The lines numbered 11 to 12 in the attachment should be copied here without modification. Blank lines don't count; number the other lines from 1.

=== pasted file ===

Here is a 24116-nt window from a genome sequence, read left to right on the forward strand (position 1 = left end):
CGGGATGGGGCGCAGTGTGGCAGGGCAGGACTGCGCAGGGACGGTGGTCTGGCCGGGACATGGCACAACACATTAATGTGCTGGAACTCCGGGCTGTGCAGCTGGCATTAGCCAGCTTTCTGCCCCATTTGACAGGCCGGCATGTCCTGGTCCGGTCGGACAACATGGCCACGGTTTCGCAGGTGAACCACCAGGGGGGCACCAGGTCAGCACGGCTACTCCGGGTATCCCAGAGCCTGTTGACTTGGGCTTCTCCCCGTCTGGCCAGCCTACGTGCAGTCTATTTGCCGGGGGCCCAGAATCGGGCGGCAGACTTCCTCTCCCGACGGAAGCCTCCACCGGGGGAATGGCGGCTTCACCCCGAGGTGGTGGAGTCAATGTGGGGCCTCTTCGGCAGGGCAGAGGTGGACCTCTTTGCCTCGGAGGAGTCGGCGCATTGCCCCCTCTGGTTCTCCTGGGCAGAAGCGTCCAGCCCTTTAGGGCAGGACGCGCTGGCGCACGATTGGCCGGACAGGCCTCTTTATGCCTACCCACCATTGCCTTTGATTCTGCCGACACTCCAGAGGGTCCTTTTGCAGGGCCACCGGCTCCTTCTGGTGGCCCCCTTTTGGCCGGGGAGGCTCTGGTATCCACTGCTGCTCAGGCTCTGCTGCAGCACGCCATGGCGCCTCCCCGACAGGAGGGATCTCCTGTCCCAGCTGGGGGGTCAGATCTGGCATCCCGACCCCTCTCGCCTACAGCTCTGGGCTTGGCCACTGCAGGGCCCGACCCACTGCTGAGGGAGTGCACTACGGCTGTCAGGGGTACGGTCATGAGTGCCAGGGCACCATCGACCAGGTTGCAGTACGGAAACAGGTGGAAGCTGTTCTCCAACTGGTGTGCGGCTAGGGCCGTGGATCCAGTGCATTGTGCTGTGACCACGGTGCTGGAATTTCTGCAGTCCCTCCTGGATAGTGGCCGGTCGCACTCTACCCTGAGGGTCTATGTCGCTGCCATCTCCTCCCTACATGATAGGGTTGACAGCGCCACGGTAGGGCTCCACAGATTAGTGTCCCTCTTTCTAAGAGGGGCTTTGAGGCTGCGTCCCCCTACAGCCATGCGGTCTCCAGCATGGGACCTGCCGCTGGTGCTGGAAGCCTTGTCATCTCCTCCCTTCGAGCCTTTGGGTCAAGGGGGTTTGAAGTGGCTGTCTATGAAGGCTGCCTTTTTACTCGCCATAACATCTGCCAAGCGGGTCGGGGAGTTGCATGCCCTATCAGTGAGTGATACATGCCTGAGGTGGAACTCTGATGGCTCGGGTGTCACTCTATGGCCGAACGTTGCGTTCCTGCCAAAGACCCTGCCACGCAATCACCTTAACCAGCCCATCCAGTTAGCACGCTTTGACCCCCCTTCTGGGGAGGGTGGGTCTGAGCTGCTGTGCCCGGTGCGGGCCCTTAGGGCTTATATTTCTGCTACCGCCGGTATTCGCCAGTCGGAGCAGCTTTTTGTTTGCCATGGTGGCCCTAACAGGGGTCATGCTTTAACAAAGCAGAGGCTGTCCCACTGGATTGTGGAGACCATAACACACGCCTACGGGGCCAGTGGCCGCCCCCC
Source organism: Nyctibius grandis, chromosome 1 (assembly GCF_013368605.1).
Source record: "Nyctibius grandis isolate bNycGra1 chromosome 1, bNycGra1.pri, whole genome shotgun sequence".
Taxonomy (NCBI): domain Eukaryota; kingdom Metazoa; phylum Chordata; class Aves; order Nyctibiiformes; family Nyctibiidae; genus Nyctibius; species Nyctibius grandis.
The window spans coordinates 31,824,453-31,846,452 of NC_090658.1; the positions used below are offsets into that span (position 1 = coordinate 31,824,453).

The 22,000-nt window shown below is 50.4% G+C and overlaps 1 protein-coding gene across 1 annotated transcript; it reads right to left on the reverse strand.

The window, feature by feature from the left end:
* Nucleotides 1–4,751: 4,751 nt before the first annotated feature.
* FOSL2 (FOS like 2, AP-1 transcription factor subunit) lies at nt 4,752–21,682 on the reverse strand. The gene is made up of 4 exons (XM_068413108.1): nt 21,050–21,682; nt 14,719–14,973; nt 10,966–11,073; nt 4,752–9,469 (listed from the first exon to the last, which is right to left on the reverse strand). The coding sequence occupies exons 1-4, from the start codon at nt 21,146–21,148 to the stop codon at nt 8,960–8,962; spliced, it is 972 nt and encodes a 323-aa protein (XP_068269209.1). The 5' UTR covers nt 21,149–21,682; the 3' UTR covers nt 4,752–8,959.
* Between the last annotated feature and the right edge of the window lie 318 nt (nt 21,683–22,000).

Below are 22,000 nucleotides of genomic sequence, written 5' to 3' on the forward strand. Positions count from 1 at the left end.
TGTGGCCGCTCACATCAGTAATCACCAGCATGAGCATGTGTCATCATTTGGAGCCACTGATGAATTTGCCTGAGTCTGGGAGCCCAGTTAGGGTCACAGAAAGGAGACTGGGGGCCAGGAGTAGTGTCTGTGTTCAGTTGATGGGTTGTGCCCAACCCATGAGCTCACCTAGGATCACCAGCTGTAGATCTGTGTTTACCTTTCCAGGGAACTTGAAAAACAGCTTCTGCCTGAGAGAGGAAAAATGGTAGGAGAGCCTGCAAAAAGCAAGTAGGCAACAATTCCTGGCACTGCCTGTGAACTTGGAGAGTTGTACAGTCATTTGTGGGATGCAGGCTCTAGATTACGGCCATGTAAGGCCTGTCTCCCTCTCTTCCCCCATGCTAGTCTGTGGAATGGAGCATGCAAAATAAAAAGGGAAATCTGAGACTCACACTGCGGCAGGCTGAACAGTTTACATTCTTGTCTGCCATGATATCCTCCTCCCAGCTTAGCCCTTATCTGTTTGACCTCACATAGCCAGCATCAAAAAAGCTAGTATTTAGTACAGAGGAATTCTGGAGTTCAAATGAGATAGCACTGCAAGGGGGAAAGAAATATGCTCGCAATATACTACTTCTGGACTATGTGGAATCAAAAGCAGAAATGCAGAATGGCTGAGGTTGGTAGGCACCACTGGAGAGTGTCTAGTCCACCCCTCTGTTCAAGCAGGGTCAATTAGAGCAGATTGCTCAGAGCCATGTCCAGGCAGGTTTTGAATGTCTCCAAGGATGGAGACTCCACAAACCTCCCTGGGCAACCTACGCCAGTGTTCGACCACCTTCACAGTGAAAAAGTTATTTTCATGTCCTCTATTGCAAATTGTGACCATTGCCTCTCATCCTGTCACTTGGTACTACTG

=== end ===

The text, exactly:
* Between the last annotated feature and the right edge of the window lie 318 nt (nt 21,683–22,000).

Below are 22,000 nucleotides of genomic sequence, written 5' to 3' on the forward strand. Positions count from 1 at the left end.